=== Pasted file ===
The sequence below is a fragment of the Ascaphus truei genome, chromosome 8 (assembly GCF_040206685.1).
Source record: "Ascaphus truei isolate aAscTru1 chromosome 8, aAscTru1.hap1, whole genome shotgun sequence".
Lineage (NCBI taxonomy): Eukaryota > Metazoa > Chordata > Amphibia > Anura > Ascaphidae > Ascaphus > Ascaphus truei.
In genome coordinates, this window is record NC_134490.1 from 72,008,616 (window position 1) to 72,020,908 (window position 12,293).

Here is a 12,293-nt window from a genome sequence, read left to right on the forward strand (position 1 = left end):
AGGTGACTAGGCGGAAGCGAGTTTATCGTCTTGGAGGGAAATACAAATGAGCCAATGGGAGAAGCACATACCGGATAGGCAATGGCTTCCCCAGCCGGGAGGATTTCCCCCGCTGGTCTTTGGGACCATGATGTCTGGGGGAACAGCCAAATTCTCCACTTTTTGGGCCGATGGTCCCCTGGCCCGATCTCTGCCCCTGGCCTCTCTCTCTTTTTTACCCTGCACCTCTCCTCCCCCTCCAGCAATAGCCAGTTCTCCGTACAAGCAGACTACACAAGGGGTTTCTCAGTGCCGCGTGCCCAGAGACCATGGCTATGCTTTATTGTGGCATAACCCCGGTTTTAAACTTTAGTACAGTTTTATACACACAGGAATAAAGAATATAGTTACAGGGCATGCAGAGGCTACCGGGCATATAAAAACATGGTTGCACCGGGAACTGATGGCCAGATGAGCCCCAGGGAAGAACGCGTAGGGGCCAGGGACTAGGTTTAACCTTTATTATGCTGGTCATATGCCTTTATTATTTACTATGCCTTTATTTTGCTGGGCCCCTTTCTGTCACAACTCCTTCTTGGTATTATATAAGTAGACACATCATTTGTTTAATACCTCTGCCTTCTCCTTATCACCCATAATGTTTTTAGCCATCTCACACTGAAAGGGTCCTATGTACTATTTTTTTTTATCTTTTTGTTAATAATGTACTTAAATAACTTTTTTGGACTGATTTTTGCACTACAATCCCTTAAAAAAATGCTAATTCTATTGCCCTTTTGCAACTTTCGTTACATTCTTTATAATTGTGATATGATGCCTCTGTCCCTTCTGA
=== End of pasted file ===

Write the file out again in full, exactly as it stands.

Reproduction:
The sequence below is a fragment of the Ascaphus truei genome, chromosome 8 (assembly GCF_040206685.1).
Source record: "Ascaphus truei isolate aAscTru1 chromosome 8, aAscTru1.hap1, whole genome shotgun sequence".
Lineage (NCBI taxonomy): Eukaryota > Metazoa > Chordata > Amphibia > Anura > Ascaphidae > Ascaphus > Ascaphus truei.
In genome coordinates, this window is record NC_134490.1 from 72,008,616 (window position 1) to 72,020,908 (window position 12,293).

Here is a 12,293-nt window from a genome sequence, read left to right on the forward strand (position 1 = left end):
AGGTGACTAGGCGGAAGCGAGTTTATCGTCTTGGAGGGAAATACAAATGAGCCAATGGGAGAAGCACATACCGGATAGGCAATGGCTTCCCCAGCCGGGAGGATTTCCCCCGCTGGTCTTTGGGACCATGATGTCTGGGGGAACAGCCAAATTCTCCACTTTTTGGGCCGATGGTCCCCTGGCCCGATCTCTGCCCCTGGCCTCTCTCTCTTTTTTACCCTGCACCTCTCCTCCCCCTCCAGCAATAGCCAGTTCTCCGTACAAGCAGACTACACAAGGGGTTTCTCAGTGCCGCGTGCCCAGAGACCATGGCTATGCTTTATTGTGGCATAACCCCGGTTTTAAACTTTAGTACAGTTTTATACACACAGGAATAAAGAATATAGTTACAGGGCATGCAGAGGCTACCGGGCATATAAAAACATGGTTGCACCGGGAACTGATGGCCAGATGAGCCCCAGGGAAGAACGCGTAGGGGCCAGGGACTAGGTTTAACCTTTATTATGCTGGTCATATGCCTTTATTATTTACTATGCCTTTATTTTGCTGGGCCCCTTTCTGTCACAACTCCTTCTTGGTATTATATAAGTAGACACATCATTTGTTTAATACCTCTGCCTTCTCCTTATCACCCATAATGTTTTTAGCCATCTCACACTGAAAGGGTCCTATGTACTATTTTTTTTTATCTTTTTGTTAATAATGTACTTAAATAACTTTTTTGGACTGATTTTTGCACTACAATCCCTTAAAAAAATGCTAATTCTATTGCCCTTTTGCAACTTTCGTTACATTCTTTATAATTGTGATATGATGCCTCTGTCCCTTCTGA